The annual White House Correspondents’ Association dinner took place Saturday in the nation’s capital. While a comedic address traditionally takes center stage for the night, this year, the keynote was given instead by Ron Chernow — the historian who wrote the book on which the musical “Hamilton” is based.
Chernow largely traded wit for facts at the dinner, and made an invaluable contribution: perspective. He recounted the history of journalists in the White House, while also touching on misinformation and the lack of trust people have in the media.
Meanwhile, President Donald Trump skipped the WHCA dinner to lead another one of his demagogic, fear-mongering rallies halfway across the country in Wisconsin.
Chernow did not prioritize laughs, and he should not have. Trump’s consistent denunciation of the press is not a joking matter. In a time when the president continues to encourage people to attack the media, and even inspires them to do so, a break from tradition is warranted.
Chernow worked in a few quips, such as when he said, “I applaud any president who aspires to the Nobel Prize for peace, but we don’t want one in the running for the Nobel Prize for fiction.” Yet he also gave a call to action to the government and its citizens.
“Campaigns against the press don’t get your face carved into Mount Rushmore, for when you chip away at the press, you chip away at our democracy,” Chernow said. “… We must recall that civility has been an essential lubricant in our democratic culture, and that even our best presidents have handled the press with wit, grace, charm, candor and even humor.”
The WHCA dinner has always served as a unifying night where press, politicians and the American people come together to make fun of the president. People on both sides of the aisle laugh along, or at least, pretend to. Yet Trump has never attended the annual dinner and is the first of the last 15 presidents not to do so while in office.
Of course, this is far from a surprise. Trump is quick to dish out insults to people he doesn’t like, but he’s far too sensitive to take any heat himself. Skipping the WHCA dinner for a campaign rally is more than just political theater — it speaks volumes to the president’s insecurity.
In some ways, it’s worth asking what the value of this dinner even is anymore.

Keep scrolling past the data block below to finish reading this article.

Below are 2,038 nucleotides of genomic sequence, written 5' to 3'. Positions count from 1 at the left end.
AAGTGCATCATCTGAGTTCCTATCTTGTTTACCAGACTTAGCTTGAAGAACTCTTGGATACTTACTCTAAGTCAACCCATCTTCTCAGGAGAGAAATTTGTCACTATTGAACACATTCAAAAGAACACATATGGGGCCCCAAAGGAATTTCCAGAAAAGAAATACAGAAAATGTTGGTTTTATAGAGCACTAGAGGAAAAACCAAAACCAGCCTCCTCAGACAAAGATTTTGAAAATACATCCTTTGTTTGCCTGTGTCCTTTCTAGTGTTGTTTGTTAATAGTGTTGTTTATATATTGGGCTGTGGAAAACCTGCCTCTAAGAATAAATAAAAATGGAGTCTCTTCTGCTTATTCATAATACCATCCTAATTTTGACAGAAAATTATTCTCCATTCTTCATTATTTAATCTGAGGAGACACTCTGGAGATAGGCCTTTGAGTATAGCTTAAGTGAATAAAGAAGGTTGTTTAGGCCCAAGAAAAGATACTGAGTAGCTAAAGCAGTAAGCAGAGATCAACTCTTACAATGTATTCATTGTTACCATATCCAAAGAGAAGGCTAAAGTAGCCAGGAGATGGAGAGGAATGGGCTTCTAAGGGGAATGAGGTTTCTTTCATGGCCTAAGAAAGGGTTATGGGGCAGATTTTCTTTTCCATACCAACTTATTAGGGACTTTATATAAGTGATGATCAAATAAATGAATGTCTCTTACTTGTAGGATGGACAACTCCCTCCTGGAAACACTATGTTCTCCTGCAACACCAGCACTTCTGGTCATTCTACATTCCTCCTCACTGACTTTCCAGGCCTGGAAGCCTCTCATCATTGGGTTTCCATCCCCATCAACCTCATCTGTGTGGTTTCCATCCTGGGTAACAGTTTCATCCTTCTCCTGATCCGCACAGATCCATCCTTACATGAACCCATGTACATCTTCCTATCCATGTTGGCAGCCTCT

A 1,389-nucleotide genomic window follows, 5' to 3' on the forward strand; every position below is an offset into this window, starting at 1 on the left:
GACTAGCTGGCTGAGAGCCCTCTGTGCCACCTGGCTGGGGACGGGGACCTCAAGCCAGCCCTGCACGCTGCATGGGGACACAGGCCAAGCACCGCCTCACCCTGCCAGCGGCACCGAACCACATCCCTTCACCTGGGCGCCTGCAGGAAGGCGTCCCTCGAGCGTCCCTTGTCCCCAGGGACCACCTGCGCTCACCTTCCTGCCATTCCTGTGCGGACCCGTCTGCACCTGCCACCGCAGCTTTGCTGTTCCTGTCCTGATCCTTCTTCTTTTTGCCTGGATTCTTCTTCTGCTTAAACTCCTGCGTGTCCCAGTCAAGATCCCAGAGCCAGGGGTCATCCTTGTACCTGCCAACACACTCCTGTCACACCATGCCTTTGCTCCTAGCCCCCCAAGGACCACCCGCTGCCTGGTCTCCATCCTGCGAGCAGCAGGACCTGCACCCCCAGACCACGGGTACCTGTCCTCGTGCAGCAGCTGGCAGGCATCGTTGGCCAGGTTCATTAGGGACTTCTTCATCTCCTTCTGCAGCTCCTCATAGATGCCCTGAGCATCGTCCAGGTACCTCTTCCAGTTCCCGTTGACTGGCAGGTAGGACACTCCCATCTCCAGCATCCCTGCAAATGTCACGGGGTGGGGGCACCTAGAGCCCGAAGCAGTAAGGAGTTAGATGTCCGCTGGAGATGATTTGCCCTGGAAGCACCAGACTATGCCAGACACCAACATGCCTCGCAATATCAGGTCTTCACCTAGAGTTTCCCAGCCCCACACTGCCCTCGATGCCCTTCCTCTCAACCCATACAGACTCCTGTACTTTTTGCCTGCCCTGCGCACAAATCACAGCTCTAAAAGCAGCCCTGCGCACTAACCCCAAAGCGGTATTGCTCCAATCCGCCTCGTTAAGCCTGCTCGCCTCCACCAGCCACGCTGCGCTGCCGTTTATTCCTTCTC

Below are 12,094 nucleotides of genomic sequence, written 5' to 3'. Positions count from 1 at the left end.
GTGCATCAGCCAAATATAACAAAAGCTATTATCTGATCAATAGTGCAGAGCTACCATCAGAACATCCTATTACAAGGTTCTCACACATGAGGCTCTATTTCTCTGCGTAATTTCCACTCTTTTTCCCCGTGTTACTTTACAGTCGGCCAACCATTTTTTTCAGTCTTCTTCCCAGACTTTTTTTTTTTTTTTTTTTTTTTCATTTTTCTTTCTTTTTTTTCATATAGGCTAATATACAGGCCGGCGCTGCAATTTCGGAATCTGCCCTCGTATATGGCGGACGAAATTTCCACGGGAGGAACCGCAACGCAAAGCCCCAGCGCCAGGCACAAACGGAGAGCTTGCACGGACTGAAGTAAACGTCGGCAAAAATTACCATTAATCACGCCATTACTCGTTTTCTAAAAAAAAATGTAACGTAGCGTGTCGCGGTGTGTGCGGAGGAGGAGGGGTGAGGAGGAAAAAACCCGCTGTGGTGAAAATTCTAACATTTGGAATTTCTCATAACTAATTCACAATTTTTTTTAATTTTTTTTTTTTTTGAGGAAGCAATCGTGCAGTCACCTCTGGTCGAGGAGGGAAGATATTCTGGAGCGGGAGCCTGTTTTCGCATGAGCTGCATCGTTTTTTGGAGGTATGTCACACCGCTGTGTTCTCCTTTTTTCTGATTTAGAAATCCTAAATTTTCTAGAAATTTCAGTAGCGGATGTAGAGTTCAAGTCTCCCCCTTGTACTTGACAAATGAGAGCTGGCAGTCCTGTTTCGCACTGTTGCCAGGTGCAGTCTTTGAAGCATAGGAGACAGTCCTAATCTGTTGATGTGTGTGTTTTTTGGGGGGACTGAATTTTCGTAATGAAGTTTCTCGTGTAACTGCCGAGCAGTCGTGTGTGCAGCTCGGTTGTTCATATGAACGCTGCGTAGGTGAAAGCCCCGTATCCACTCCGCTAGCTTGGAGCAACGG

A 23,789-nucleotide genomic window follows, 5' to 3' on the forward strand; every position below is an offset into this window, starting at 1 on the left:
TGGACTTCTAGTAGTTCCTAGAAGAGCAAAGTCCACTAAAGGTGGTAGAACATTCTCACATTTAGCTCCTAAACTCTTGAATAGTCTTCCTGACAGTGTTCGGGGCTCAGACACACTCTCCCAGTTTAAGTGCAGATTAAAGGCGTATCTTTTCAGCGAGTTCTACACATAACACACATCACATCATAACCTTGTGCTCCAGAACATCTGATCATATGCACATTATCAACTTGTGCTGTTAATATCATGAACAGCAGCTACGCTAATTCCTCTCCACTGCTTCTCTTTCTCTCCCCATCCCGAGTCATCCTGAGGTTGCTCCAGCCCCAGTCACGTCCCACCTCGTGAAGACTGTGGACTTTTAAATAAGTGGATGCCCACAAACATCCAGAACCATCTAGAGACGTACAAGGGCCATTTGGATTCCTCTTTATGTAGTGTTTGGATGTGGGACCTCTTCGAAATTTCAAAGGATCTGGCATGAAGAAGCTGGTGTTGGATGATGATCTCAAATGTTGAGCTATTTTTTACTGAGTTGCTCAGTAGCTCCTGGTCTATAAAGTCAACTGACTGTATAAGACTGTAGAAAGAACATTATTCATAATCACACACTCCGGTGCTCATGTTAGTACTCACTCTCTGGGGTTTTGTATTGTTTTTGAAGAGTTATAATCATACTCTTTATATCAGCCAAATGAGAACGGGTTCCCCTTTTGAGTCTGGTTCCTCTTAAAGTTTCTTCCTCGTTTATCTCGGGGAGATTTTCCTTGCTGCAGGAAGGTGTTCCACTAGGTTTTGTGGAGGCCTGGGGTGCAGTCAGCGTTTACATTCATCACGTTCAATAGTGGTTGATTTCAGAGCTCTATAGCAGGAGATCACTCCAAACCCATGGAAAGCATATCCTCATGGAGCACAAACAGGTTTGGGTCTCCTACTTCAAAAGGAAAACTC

At its core, the event celebrates the importance of free speech and the sanctity of the First Amendment. The fact that citizens of this country have a stage to openly and publicly insult their leader is, in the context of world history, pretty rare. But Trump has decided that his ego is more important than this American tradition that, really, we ought to be proud of.
Chernow’s predecessor last year was comedian Michelle Wolf, whose address faced criticism for hard-hitting and arguably cruel jokes about female members of Trump’s administration.
Wolf called White House press secretary Sarah Sanders “an Uncle Tom but for white women who disappoint other white women.” She also said Ivanka Trump was “as helpful to women as an empty box of tampons.”
Olivier Knox, the president of the WCHA, said he received many emails following the 2018 dinner with suggestions for how to improve it.
“No entertainer. No comic,” Knox said in an interview with The New York Times. “A serious speaker. Maybe a musician. Maybe don’t televise it.”
Knox and the WHCA read the room and chose to embrace the facts of history as Trump traveled far away from Washington to do what he does best — stand in the middle of a crowd and enrage, mislead and misinform.
Chernow also offered an important reminder Saturday: the press is a powerful weapon. The Fourth Estate has been at odds with the White House before, yet through tumultuous and harmonious times, it has played a crucial role in the nation’s democracy.
“Donald J. Trump is not the first and won’t be the last American president to create jitters about the First Amendment,” Chernow said in his speech, “so be humble, be skeptical, and beware of being infected by the very things you’re fighting against.”